The late African American scholar, W. E. B. Du Bois had taken a keen interest in developing a productive relationship between Ethiopians and African Americans as Ethiopia represented for him the desire for decolonization and Pan- Africanist consciousness. By integrating the history of the Nile Valley civilizations into the Ethiopian past, Du Bois had attempted to incorporate Ethiopia into the broader field of Black/Africana studies. Most importantly, DuBois did not have an esoteric reading of the historical relations that took place in the Nile Valley. Rather, he posits the Nile Valley as, what Fikru Gebrekidan calls, “civilizational crossroads.” DuBois writes the following in 1915: “The intercourse of Africa with Arabia and other parts of Asia has been so close and long- continued that it is impossible to-day to disentangle the blood relationships.” Unfortunately, the field of Ethiopian studies did not live up to Du Bois’ vision of Black/Africana studies and modern historians have cut the history of the Nile Valley away from the history of Africa dismissing any connection between the two.

As much as it helps to debunk Eurocentric assumptions that places Ethiopia/Africa in the zone of passivity and to relocate Ethiopian studies in black studies, the DuBoisian perspective, particularly the earlier parlance, can serve as a mode of thinking to study Ethiopia as a crossroad that accounts for its peoples’ historical material relations with the rest of Africa, the black diaspora, the Arab world, and Asia, notwithstanding their vexed relation with the West.

Indeed, the process by which Ethiopian political identity became intertwined with the political identity of continental Africa was spearheaded by Emperor Haile Selassie, and a handful of Ethiopian diplomats who acclimated Ethiopia’s educated classes with Pan-African consciousness and ideology. However, even with the establishment of the Organization of the African Unity (OAU)– currently known as The African Union (AU)– in 1963 in Addis Ababa, Ethiopia’s transcendent and temporal relationship to people of African descent was and continues to be ambiguous. Most importantly, assumptions about Ethiopia as a nation and with distinct identity continue to operate within an insular statist historiography that engages history and culture without the theoretically eclectic and interdisciplinary currents of colonial studies. This perspective has not only sterilized intellectual discussions and research but also impoverished political practice.

The absence of a Pan-Africanist vision and a presence of a colonial political domination have indeed complicated the Ethiopian quest for a modern postcolonial identity. Still the tumultuous political history of Ethiopia in the 20th and 21st centuries has also produced knowledge that speaks, albeit obliquely, to the historical, political and ethical problems of the effects of colonialism. For instance, in visual arts and literature contemporary artists and writers have inspired as well as mobilized vigorous inquiries into the lives and experiences of Ethiopians as products of complex histories of power relations. Their concern about the urban revolution that has affected millions of lives, for example, questions Ethiopian urbanism’s strategy of privilege and exclusion, as well as its long-term implications. The works of Michael Tsegaye, Helen Zeru and Berhanu Ashagrie, as well as writers like Bewketu Seyoum and Shimelis Bonsa, among many contemporary artists and writers, feature forms of dominance and exclusion in the context of urbanism. Certainly these types of political concerns have also resonated among musicians and performers generating an important resource to critiques of inequalities and to call of equality and social justice.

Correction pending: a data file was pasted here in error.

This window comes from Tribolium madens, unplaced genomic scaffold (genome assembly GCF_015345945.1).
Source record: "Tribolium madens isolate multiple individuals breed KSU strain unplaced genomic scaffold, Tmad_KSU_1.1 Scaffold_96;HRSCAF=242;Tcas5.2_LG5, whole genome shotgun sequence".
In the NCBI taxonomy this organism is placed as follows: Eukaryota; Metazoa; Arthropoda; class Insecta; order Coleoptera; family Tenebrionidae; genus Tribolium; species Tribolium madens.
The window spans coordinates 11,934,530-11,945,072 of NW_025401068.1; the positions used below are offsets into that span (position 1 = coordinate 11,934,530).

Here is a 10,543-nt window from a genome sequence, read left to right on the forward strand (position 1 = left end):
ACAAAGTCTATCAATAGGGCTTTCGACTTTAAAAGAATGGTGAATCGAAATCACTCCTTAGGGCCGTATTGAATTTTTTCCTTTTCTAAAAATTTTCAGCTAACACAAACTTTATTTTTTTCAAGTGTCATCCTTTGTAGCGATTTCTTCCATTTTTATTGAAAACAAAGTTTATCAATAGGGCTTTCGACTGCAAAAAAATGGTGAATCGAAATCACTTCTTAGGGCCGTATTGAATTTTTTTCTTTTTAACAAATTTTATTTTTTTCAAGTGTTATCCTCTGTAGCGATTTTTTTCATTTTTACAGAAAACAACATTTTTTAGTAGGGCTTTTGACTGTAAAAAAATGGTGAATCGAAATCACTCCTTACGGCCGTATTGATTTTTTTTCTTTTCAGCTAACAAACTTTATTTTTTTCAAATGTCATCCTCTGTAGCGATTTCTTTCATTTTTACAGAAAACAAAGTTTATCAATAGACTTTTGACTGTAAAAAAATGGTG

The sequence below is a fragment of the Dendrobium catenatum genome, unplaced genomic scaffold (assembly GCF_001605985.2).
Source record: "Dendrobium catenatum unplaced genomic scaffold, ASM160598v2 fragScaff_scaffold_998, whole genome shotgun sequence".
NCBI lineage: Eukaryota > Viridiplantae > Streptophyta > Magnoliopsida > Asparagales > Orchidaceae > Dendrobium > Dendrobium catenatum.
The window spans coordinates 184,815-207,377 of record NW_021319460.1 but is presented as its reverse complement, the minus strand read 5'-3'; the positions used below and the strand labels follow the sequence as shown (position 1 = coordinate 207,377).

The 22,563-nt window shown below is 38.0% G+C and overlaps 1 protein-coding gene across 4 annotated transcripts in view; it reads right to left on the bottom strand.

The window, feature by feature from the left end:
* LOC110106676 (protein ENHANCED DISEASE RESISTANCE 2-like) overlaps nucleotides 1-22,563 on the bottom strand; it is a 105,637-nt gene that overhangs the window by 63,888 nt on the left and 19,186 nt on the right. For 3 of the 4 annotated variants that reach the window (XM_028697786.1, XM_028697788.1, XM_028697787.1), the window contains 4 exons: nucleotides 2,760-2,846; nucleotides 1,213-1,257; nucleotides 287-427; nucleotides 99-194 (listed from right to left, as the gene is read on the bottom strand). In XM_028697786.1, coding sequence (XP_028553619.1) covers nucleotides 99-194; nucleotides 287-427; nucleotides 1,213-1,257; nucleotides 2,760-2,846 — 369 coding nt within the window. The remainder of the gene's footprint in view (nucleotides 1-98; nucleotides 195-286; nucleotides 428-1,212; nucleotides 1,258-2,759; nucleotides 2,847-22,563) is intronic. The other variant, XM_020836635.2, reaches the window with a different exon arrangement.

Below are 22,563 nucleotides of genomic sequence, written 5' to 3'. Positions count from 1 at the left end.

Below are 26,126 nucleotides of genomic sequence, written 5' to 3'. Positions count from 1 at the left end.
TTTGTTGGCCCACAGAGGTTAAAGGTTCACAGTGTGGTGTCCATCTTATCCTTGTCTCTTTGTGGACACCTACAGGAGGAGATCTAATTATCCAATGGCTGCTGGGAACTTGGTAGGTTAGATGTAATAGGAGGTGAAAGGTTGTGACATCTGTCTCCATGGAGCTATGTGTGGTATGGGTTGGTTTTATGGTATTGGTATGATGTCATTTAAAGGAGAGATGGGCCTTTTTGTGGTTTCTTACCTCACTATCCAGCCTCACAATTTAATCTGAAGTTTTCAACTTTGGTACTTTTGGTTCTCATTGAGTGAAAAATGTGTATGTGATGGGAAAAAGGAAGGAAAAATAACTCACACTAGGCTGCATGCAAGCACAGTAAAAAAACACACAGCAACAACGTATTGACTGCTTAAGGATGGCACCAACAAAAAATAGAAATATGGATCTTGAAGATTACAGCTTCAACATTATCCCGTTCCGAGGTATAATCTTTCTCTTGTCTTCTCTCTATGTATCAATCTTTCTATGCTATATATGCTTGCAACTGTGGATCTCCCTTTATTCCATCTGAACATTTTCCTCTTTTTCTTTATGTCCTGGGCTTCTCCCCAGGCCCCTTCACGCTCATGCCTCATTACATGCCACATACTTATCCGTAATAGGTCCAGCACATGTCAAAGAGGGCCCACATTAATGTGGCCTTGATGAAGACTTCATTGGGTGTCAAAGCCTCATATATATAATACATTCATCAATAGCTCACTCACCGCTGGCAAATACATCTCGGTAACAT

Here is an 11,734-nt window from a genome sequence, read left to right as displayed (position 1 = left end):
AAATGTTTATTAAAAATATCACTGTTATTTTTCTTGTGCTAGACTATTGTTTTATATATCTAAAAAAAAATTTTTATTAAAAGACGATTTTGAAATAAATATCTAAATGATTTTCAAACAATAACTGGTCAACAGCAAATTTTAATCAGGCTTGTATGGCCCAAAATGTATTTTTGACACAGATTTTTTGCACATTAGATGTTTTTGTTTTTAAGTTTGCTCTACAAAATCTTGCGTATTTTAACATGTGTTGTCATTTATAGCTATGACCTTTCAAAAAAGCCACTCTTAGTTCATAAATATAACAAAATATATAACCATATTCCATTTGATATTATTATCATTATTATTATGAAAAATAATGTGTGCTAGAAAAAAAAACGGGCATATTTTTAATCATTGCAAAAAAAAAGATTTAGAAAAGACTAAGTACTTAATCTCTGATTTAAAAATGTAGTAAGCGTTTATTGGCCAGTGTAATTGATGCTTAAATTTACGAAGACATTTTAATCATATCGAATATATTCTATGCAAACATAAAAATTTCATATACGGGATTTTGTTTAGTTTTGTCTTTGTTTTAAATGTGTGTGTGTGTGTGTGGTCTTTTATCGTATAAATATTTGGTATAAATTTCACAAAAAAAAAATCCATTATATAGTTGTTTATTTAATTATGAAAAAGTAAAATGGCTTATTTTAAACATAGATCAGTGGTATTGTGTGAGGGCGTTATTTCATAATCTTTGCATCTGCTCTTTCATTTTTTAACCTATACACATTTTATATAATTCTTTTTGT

In the late-twentieth and early-twenty-first centuries, Ethiopians have also experienced an unprecedented level of migration and have created new diasporas that have shaped how Ethiopians at home and abroad have imagined themselves and forged new identifications. Ethiopians now have large diasporic communities in North America, Europe, in addition to a sizable population in the Horn of Africa and the Middle East, a population that is contending with pressing contemporary questions of migration, race, and citizenship. Concerns arose in relations to such condition have influenced the work of diaspora Ethiopian artists such as novelists Dinaw Mengestu, Maaza Mengiste or filmmakers such as Haile Gerima and Yemane Demissie, who have provided us with narratives that put in relief the record number of Ethiopians who have left their country in the last half century. This new body of work opens up a critical space to think through questions of diaspora from the vantage of Ethiopian studies, and to think about the Ethiopian diaspora from the vantage point of Africana studies.